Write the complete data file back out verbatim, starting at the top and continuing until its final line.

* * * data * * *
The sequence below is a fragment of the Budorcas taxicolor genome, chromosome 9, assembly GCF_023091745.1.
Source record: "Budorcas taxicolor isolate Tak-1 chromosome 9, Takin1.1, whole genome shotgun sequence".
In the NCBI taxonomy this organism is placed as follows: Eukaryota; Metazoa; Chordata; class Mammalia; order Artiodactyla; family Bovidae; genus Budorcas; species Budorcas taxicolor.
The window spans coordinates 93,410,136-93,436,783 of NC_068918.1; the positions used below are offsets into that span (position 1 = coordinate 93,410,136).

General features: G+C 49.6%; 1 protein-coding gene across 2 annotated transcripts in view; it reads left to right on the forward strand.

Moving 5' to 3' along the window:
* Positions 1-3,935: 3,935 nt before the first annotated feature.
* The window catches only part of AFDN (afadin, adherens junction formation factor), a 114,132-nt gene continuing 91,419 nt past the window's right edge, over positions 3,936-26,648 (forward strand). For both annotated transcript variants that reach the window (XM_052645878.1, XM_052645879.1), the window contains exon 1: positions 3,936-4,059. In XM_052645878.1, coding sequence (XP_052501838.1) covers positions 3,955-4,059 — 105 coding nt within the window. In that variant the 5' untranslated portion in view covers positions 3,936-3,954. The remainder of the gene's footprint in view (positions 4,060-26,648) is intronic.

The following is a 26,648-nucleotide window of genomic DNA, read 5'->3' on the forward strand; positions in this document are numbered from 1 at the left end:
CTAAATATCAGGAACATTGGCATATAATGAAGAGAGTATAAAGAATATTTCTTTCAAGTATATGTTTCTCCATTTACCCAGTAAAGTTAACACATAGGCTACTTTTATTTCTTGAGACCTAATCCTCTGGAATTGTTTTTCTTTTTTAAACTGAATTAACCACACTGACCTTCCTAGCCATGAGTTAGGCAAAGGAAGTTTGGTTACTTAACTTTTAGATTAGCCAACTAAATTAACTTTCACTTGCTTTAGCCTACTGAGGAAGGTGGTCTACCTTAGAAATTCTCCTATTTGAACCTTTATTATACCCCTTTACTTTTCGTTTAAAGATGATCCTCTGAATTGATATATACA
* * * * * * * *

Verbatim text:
The sequence below is a fragment of the Budorcas taxicolor genome, chromosome 9, assembly GCF_023091745.1.
Source record: "Budorcas taxicolor isolate Tak-1 chromosome 9, Takin1.1, whole genome shotgun sequence".
In the NCBI taxonomy this organism is placed as follows: Eukaryota; Metazoa; Chordata; class Mammalia; order Artiodactyla; family Bovidae; genus Budorcas; species Budorcas taxicolor.
The window spans coordinates 93,410,136-93,436,783 of NC_068918.1; the positions used below are offsets into that span (position 1 = coordinate 93,410,136).

General features: G+C 49.6%; 1 protein-coding gene across 2 annotated transcripts in view; it reads left to right on the forward strand.

Moving 5' to 3' along the window:
* Positions 1-3,935: 3,935 nt before the first annotated feature.
* The window catches only part of AFDN (afadin, adherens junction formation factor), a 114,132-nt gene continuing 91,419 nt past the window's right edge, over positions 3,936-26,648 (forward strand). For both annotated transcript variants that reach the window (XM_052645878.1, XM_052645879.1), the window contains exon 1: positions 3,936-4,059. In XM_052645878.1, coding sequence (XP_052501838.1) covers positions 3,955-4,059 — 105 coding nt within the window. In that variant the 5' untranslated portion in view covers positions 3,936-3,954. The remainder of the gene's footprint in view (positions 4,060-26,648) is intronic.

The following is a 26,648-nucleotide window of genomic DNA, read 5'->3' on the forward strand; positions in this document are numbered from 1 at the left end:
CTAAATATCAGGAACATTGGCATATAATGAAGAGAGTATAAAGAATATTTCTTTCAAGTATATGTTTCTCCATTTACCCAGTAAAGTTAACACATAGGCTACTTTTATTTCTTGAGACCTAATCCTCTGGAATTGTTTTTCTTTTTTAAACTGAATTAACCACACTGACCTTCCTAGCCATGAGTTAGGCAAAGGAAGTTTGGTTACTTAACTTTTAGATTAGCCAACTAAATTAACTTTCACTTGCTTTAGCCTACTGAGGAAGGTGGTCTACCTTAGAAATTCTCCTATTTGAACCTTTATTATACCCCTTTACTTTTCGTTTAAAGATGATCCTCTGAATTGATATATACA